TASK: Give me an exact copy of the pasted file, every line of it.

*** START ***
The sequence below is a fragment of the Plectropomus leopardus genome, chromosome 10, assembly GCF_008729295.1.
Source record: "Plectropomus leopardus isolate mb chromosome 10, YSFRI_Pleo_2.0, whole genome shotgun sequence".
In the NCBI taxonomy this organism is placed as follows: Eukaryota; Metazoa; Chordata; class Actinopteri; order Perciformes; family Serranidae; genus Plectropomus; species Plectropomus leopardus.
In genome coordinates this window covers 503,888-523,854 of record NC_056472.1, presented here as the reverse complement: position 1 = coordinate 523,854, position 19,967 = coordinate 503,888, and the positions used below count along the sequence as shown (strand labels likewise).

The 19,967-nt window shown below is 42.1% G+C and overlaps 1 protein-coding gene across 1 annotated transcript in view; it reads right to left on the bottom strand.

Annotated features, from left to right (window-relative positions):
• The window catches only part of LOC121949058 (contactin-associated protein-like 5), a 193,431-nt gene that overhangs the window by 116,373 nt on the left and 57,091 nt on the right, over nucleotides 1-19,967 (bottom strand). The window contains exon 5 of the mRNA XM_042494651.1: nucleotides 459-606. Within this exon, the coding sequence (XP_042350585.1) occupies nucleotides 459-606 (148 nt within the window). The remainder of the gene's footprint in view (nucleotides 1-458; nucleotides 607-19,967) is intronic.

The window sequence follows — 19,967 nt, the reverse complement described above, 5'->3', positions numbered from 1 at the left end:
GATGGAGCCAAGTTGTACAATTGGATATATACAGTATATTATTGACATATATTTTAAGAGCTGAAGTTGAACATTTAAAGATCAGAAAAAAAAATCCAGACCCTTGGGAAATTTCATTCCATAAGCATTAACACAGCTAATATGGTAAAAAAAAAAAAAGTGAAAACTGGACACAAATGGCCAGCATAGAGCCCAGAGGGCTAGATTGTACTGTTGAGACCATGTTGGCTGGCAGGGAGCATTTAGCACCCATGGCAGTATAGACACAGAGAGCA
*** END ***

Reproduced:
The sequence below is a fragment of the Plectropomus leopardus genome, chromosome 10, assembly GCF_008729295.1.
Source record: "Plectropomus leopardus isolate mb chromosome 10, YSFRI_Pleo_2.0, whole genome shotgun sequence".
In the NCBI taxonomy this organism is placed as follows: Eukaryota; Metazoa; Chordata; class Actinopteri; order Perciformes; family Serranidae; genus Plectropomus; species Plectropomus leopardus.
In genome coordinates this window covers 503,888-523,854 of record NC_056472.1, presented here as the reverse complement: position 1 = coordinate 523,854, position 19,967 = coordinate 503,888, and the positions used below count along the sequence as shown (strand labels likewise).

The 19,967-nt window shown below is 42.1% G+C and overlaps 1 protein-coding gene across 1 annotated transcript in view; it reads right to left on the bottom strand.

Annotated features, from left to right (window-relative positions):
• The window catches only part of LOC121949058 (contactin-associated protein-like 5), a 193,431-nt gene that overhangs the window by 116,373 nt on the left and 57,091 nt on the right, over nucleotides 1-19,967 (bottom strand). The window contains exon 5 of the mRNA XM_042494651.1: nucleotides 459-606. Within this exon, the coding sequence (XP_042350585.1) occupies nucleotides 459-606 (148 nt within the window). The remainder of the gene's footprint in view (nucleotides 1-458; nucleotides 607-19,967) is intronic.

The window sequence follows — 19,967 nt, the reverse complement described above, 5'->3', positions numbered from 1 at the left end:
GATGGAGCCAAGTTGTACAATTGGATATATACAGTATATTATTGACATATATTTTAAGAGCTGAAGTTGAACATTTAAAGATCAGAAAAAAAAATCCAGACCCTTGGGAAATTTCATTCCATAAGCATTAACACAGCTAATATGGTAAAAAAAAAAAAAGTGAAAACTGGACACAAATGGCCAGCATAGAGCCCAGAGGGCTAGATTGTACTGTTGAGACCATGTTGGCTGGCAGGGAGCATTTAGCACCCATGGCAGTATAGACACAGAGAGCA